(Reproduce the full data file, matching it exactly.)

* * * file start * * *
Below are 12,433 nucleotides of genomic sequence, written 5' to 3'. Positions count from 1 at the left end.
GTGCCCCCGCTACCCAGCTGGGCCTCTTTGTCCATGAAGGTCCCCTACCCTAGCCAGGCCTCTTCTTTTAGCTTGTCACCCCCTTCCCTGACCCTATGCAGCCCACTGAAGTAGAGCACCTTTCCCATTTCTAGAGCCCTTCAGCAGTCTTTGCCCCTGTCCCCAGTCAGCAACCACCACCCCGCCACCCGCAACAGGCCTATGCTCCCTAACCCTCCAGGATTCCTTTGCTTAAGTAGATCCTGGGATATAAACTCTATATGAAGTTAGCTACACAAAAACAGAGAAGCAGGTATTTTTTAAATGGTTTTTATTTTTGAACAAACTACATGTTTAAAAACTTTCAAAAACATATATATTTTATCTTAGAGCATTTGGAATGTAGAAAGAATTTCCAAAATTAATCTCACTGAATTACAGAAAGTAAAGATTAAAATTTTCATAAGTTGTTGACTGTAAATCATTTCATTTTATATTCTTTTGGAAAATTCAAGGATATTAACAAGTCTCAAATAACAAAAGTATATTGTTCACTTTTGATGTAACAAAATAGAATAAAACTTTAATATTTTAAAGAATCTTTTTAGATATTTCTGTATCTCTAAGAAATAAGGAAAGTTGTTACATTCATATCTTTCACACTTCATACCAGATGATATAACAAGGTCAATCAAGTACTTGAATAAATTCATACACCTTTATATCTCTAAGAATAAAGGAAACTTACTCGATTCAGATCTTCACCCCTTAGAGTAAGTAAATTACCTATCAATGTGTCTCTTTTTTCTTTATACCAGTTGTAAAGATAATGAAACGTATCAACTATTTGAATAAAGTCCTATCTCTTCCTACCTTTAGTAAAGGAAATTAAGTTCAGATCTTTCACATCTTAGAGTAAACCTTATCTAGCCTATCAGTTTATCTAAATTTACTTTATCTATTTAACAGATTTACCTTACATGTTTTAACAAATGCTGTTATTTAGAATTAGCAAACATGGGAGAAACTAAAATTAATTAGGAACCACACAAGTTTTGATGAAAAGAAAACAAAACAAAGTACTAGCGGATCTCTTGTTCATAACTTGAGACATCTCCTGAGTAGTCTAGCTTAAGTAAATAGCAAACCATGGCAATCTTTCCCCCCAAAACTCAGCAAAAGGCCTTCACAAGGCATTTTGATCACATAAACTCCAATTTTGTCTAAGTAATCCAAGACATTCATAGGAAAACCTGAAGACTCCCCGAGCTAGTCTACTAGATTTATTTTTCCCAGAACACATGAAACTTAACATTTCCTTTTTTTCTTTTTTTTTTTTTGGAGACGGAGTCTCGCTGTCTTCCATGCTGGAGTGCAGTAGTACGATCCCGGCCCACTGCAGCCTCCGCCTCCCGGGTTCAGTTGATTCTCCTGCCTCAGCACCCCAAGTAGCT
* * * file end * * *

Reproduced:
Below are 12,433 nucleotides of genomic sequence, written 5' to 3'. Positions count from 1 at the left end.
GTGCCCCCGCTACCCAGCTGGGCCTCTTTGTCCATGAAGGTCCCCTACCCTAGCCAGGCCTCTTCTTTTAGCTTGTCACCCCCTTCCCTGACCCTATGCAGCCCACTGAAGTAGAGCACCTTTCCCATTTCTAGAGCCCTTCAGCAGTCTTTGCCCCTGTCCCCAGTCAGCAACCACCACCCCGCCACCCGCAACAGGCCTATGCTCCCTAACCCTCCAGGATTCCTTTGCTTAAGTAGATCCTGGGATATAAACTCTATATGAAGTTAGCTACACAAAAACAGAGAAGCAGGTATTTTTTAAATGGTTTTTATTTTTGAACAAACTACATGTTTAAAAACTTTCAAAAACATATATATTTTATCTTAGAGCATTTGGAATGTAGAAAGAATTTCCAAAATTAATCTCACTGAATTACAGAAAGTAAAGATTAAAATTTTCATAAGTTGTTGACTGTAAATCATTTCATTTTATATTCTTTTGGAAAATTCAAGGATATTAACAAGTCTCAAATAACAAAAGTATATTGTTCACTTTTGATGTAACAAAATAGAATAAAACTTTAATATTTTAAAGAATCTTTTTAGATATTTCTGTATCTCTAAGAAATAAGGAAAGTTGTTACATTCATATCTTTCACACTTCATACCAGATGATATAACAAGGTCAATCAAGTACTTGAATAAATTCATACACCTTTATATCTCTAAGAATAAAGGAAACTTACTCGATTCAGATCTTCACCCCTTAGAGTAAGTAAATTACCTATCAATGTGTCTCTTTTTTCTTTATACCAGTTGTAAAGATAATGAAACGTATCAACTATTTGAATAAAGTCCTATCTCTTCCTACCTTTAGTAAAGGAAATTAAGTTCAGATCTTTCACATCTTAGAGTAAACCTTATCTAGCCTATCAGTTTATCTAAATTTACTTTATCTATTTAACAGATTTACCTTACATGTTTTAACAAATGCTGTTATTTAGAATTAGCAAACATGGGAGAAACTAAAATTAATTAGGAACCACACAAGTTTTGATGAAAAGAAAACAAAACAAAGTACTAGCGGATCTCTTGTTCATAACTTGAGACATCTCCTGAGTAGTCTAGCTTAAGTAAATAGCAAACCATGGCAATCTTTCCCCCCAAAACTCAGCAAAAGGCCTTCACAAGGCATTTTGATCACATAAACTCCAATTTTGTCTAAGTAATCCAAGACATTCATAGGAAAACCTGAAGACTCCCCGAGCTAGTCTACTAGATTTATTTTTCCCAGAACACATGAAACTTAACATTTCCTTTTTTTCTTTTTTTTTTTTTGGAGACGGAGTCTCGCTGTCTTCCATGCTGGAGTGCAGTAGTACGATCCCGGCCCACTGCAGCCTCCGCCTCCCGGGTTCAGTTGATTCTCCTGCCTCAGCACCCCAAGTAGCT